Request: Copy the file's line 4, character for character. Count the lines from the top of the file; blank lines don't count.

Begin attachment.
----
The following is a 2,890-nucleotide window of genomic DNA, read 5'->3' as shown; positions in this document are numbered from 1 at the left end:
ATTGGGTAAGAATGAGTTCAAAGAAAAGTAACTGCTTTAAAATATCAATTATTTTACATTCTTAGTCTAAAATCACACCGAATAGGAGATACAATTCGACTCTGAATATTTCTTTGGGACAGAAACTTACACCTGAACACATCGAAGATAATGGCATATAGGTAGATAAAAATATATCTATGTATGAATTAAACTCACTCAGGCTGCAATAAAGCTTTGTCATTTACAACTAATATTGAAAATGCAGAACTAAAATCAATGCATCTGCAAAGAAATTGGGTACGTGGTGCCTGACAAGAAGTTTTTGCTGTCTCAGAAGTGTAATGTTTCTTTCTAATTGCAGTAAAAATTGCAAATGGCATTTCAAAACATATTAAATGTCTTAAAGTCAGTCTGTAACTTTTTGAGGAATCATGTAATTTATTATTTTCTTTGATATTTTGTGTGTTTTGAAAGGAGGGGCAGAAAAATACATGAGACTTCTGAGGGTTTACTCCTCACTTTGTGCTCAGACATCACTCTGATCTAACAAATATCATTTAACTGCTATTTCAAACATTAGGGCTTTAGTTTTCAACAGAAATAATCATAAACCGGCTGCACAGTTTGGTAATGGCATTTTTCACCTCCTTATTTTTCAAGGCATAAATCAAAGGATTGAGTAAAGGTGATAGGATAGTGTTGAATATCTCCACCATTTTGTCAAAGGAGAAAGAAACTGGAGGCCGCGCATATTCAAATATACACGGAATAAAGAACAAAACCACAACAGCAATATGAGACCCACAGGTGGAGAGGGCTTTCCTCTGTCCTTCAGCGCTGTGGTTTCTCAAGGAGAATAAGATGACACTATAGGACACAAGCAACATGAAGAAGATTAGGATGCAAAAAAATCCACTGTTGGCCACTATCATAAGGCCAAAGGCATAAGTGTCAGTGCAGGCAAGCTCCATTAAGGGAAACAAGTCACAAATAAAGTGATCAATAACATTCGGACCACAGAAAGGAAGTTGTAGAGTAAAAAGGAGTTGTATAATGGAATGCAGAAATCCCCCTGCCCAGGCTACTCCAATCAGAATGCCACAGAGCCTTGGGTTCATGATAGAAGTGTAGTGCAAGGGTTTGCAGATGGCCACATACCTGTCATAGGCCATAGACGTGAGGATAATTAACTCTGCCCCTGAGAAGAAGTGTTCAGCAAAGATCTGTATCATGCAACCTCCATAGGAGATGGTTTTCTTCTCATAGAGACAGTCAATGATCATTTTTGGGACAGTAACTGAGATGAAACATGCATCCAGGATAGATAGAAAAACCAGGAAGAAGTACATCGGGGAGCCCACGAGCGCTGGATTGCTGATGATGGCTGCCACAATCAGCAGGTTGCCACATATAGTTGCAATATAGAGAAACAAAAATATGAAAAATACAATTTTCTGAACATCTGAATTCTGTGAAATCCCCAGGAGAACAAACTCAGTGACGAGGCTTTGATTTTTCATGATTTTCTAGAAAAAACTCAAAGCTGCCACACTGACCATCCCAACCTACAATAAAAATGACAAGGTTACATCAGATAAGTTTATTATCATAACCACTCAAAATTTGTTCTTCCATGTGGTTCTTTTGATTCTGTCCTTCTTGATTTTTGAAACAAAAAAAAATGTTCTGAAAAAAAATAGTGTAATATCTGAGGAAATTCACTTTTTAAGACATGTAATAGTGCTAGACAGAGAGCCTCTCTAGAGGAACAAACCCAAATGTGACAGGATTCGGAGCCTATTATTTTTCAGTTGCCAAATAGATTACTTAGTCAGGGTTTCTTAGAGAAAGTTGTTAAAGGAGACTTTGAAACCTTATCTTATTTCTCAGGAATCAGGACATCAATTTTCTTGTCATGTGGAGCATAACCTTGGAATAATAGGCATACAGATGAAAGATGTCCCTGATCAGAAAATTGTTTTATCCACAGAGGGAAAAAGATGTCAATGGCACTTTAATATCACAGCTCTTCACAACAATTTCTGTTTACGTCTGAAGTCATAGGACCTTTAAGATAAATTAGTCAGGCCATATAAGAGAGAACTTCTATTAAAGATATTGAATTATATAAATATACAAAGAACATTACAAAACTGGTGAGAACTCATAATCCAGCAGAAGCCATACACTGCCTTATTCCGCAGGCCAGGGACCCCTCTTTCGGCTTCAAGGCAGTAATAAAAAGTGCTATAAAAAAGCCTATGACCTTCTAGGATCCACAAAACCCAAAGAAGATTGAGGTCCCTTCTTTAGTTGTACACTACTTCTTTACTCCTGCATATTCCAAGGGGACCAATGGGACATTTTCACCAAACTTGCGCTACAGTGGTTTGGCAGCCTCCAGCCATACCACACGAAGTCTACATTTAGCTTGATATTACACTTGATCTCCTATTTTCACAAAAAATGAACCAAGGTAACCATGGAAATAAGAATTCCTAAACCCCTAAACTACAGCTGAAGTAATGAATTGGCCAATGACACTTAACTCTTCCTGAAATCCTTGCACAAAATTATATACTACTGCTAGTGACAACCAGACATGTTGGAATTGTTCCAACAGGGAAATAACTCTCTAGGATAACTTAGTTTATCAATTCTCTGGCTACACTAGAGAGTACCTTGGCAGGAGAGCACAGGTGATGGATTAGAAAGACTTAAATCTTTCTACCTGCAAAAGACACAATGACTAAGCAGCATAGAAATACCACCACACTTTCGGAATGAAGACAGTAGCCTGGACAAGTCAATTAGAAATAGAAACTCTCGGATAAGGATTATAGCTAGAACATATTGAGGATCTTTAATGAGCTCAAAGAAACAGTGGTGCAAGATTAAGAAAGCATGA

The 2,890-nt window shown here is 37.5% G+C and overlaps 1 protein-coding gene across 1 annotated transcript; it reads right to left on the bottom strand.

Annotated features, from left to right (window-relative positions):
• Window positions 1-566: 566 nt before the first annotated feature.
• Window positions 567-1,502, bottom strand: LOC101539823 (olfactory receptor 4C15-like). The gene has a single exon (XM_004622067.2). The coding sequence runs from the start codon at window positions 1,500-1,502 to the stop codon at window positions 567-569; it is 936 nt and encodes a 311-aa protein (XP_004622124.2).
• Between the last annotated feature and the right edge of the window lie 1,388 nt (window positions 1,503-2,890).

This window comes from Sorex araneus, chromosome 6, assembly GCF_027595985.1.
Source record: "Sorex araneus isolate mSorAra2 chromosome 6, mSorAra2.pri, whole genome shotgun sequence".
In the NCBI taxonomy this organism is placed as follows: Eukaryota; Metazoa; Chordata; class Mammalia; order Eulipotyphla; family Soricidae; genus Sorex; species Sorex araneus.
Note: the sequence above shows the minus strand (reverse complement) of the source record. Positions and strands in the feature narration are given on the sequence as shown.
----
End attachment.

Annotated features, from left to right (window-relative positions):